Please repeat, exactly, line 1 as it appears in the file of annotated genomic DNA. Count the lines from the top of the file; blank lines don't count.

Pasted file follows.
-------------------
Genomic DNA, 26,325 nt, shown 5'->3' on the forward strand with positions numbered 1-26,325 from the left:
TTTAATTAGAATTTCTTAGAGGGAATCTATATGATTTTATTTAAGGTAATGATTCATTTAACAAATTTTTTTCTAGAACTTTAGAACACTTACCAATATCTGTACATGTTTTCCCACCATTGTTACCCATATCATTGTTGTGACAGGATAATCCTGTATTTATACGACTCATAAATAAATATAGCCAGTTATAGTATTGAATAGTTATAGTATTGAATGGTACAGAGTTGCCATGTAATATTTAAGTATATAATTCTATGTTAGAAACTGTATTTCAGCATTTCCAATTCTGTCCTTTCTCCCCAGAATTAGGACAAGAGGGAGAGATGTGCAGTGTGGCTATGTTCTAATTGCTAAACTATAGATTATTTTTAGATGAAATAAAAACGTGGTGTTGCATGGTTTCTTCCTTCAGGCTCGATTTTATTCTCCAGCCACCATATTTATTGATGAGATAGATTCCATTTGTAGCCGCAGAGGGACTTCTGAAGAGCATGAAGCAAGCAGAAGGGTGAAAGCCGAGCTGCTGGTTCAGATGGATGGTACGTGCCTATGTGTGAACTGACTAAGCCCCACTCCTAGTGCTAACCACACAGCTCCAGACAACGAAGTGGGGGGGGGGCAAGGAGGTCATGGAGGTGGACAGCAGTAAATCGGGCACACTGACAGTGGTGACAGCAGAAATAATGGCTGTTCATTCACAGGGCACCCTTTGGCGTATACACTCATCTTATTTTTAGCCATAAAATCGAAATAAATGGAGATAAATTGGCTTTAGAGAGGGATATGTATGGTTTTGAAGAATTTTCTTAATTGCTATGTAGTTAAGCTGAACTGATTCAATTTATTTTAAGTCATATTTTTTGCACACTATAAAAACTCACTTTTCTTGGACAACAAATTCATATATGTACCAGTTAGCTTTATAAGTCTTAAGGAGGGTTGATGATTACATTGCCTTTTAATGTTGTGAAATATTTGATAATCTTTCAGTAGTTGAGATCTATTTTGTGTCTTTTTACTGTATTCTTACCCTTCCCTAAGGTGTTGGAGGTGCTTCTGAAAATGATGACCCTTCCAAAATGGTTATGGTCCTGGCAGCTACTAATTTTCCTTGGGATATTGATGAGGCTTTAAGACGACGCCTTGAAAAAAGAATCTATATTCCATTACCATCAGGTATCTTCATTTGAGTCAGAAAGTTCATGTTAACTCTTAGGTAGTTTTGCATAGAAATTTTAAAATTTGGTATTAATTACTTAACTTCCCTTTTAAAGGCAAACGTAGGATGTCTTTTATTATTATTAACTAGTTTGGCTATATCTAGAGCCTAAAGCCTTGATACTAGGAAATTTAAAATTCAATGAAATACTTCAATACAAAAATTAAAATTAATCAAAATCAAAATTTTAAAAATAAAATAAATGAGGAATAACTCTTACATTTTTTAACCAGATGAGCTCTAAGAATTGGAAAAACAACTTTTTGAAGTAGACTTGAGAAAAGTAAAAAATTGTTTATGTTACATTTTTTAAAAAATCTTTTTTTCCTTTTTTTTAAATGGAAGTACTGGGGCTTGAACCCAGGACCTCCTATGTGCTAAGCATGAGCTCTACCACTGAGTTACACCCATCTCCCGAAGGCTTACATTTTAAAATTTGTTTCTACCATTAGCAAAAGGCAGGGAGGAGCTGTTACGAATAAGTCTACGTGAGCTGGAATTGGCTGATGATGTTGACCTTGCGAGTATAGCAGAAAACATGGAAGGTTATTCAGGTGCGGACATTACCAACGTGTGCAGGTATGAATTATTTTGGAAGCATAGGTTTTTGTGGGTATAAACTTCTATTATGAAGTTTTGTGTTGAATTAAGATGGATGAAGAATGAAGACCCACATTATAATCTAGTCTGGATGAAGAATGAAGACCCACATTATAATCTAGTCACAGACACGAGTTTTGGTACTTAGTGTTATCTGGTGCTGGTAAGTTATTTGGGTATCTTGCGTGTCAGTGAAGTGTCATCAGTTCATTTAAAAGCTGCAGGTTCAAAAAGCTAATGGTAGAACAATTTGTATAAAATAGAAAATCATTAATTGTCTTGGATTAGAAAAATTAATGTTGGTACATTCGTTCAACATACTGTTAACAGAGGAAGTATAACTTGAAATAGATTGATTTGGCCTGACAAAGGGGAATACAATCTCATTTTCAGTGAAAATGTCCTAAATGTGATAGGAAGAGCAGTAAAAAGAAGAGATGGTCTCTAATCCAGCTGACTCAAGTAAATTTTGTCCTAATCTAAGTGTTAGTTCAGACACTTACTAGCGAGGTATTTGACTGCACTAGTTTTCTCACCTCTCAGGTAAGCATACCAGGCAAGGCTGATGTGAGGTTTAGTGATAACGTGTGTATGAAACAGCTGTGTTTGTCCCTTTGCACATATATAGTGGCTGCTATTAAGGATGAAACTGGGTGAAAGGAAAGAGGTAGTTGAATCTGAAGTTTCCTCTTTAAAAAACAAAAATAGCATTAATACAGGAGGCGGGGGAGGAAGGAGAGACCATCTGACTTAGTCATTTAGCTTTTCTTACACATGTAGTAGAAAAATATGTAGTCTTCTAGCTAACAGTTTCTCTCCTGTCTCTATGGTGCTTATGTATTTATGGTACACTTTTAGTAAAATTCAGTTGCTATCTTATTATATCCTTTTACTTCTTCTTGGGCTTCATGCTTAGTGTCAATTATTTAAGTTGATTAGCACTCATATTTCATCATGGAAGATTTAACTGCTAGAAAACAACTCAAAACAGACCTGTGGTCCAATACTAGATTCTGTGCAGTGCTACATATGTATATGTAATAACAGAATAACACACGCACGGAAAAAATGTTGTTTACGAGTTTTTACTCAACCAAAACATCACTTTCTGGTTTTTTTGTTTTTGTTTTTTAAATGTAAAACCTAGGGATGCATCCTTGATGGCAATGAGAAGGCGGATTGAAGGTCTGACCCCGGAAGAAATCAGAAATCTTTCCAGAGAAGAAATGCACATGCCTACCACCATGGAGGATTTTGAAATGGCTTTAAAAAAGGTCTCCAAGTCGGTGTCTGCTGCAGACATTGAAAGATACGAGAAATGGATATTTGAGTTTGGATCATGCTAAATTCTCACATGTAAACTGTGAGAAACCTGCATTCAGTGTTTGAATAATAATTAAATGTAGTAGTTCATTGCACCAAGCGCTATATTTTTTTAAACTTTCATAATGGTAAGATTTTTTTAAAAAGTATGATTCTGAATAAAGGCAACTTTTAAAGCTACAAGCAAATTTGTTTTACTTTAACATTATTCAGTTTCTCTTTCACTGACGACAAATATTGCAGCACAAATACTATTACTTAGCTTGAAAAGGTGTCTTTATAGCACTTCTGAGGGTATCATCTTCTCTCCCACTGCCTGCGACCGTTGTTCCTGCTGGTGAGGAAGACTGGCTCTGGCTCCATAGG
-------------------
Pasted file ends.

Genomic DNA, 26,325 nt, shown 5'->3' on the forward strand with positions numbered 1-26,325 from the left: